The FTC’s Economic Liberty Task Force is collaborating with state elected leaders and other officials who share our goal of occupational licensing reform.
We will support their efforts to eliminate or reduce unnecessary occupational licensing requirements not narrowly tailored to protect the public from legitimate, substantiated health and safety risks.
Contact us to share stories of licensing reform in your state.
In May 2016, Governor Doug Ducey enacted a package of regulatory reforms relating to occupational licensing. As explained in a press release, “[i]n signing these bills, Governor Ducey kept good on his promise to begin the elimination of burdensome licensure of scores of odd jobs – regulations that are often designed to kill competition or keep out the little guy…”
In December 2016, the Delaware Professional Licensing Review Committee, established by executive order by then-Governor Jack Markell, issued a set of recommendations to broaden the authority of the Division of Professional Regulation to review and reject occupational licensing rules that do not serve the public interest. As Governor Markell explained, “Licensing requirements are important for public safety, but inappropriate rules can also create barriers to employment. We believe that government should encourage all those who wish to be contributing members of our community and that’s why we’ve worked to support individuals on their path to enter careers in skilled professions. I appreciate the members of my cabinet, legislators, and the business community who came together to identify common sense recommendations that remove unnecessary barriers to entry, and support an open and welcoming environment for businesses and licensed professionals, while meeting our obligation to protect the public.”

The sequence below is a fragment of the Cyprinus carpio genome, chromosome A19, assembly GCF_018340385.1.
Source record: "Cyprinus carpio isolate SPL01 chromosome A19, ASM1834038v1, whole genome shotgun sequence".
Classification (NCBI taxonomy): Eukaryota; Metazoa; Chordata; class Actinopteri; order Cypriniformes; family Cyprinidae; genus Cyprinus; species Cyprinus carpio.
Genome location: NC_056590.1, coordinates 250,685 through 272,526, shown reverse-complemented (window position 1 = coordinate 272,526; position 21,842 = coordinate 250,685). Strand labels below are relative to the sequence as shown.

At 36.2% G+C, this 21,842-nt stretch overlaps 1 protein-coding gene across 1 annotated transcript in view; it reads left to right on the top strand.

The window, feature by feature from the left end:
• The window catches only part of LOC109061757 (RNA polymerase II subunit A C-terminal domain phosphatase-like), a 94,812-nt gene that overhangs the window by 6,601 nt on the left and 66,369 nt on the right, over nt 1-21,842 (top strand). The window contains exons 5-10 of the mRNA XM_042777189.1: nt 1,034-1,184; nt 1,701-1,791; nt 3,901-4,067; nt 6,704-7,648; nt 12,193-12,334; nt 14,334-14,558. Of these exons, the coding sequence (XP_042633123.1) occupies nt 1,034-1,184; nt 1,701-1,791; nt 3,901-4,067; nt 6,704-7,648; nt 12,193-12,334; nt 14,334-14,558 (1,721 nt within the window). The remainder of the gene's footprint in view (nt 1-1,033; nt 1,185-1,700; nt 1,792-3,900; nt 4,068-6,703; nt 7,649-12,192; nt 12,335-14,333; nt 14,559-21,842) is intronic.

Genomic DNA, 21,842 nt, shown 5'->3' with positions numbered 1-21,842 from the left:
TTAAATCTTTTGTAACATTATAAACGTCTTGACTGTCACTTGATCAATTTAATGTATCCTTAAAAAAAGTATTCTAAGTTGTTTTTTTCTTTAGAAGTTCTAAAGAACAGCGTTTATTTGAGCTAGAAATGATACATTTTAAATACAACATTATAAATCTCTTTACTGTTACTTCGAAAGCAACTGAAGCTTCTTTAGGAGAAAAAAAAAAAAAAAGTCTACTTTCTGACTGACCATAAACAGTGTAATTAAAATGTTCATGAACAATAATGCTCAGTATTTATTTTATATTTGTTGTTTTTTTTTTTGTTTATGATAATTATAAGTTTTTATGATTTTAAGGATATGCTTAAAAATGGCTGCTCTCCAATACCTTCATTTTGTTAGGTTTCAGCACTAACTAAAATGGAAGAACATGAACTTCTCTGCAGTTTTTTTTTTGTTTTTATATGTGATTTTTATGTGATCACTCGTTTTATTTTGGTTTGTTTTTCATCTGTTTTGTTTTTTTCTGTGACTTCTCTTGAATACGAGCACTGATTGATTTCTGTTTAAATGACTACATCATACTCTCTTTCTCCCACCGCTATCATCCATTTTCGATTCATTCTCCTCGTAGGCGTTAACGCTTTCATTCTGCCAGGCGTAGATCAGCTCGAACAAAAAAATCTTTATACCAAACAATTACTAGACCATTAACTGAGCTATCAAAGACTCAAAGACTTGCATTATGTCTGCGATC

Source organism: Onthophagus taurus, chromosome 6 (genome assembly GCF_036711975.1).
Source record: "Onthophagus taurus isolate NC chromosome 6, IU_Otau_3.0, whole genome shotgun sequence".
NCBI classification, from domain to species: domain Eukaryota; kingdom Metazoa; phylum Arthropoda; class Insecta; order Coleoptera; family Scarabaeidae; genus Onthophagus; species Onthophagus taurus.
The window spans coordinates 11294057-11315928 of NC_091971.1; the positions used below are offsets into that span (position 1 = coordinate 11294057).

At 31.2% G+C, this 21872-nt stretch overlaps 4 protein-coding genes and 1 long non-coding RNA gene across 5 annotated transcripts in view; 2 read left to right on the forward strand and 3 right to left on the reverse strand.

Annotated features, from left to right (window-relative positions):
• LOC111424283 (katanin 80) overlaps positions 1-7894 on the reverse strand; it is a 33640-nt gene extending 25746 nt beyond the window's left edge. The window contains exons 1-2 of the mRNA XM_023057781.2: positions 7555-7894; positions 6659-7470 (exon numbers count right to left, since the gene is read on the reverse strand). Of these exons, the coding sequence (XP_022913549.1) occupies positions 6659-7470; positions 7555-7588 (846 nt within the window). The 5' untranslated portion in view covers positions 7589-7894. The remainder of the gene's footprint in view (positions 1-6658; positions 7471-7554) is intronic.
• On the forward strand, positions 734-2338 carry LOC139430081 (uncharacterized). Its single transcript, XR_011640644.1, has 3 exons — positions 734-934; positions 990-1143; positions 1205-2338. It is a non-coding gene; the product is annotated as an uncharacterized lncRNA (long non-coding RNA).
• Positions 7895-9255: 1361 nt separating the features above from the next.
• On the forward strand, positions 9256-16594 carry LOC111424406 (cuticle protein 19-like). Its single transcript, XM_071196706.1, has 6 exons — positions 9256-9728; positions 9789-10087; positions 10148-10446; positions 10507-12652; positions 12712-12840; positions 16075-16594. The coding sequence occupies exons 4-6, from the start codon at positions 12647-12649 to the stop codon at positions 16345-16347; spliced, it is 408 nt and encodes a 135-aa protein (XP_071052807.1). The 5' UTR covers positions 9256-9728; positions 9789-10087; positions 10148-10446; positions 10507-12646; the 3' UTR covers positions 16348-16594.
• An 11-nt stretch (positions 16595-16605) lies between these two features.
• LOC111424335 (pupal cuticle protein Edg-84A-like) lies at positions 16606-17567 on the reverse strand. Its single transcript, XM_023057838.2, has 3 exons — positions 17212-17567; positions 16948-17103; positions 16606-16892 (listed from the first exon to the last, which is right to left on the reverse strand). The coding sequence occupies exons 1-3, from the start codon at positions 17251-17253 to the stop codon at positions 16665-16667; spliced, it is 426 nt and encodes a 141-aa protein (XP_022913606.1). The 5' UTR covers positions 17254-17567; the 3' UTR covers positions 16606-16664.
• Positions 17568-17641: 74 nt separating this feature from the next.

Effective April 2011, Governor Rick Snyder established the Office of Regulatory Reinvention. Its February 2012 report contained multiple recommendations for improving the state’s occupational licensing regulations, including the complete deregulation of 18 occupations, as well as the elimination of additional licensing provisions and occupational boards. The report recommended that “[f]uture statutes and regulations affecting the practice and conduct of occupational licensees or registrants should be fair, efficient, and transparent, so as not to unreasonably diminish competition or exceed the minimum level of regulation necessary to protect the public, yet be conducive to business growth and job creation.”
In January 2017, Governor Pete Ricketts and several state senators unveiled a package of occupational licensing reforms. As Governor Ricketts explained, “Working with my agencies, we were able to identify areas where Nebraska’s licensing requirements were onerous or out-of-step with other states. Unnecessary licensing restrictions are a barrier to Nebraskans seeking careers in licensed professions, and especially to those who may be looking for a career change or upward mobility. Removing restrictions will grow job opportunities for Nebraska.”
In his February 2017 Budget Address, Governor Scott Walker included a proposal to create a panel to review occupational licenses “to determine which are truly needed to protect public health and safety and which of those are just barriers to employment,” and also to make recommendations for reducing or eliminating continuing education requirements for licenses not recommended for elimination.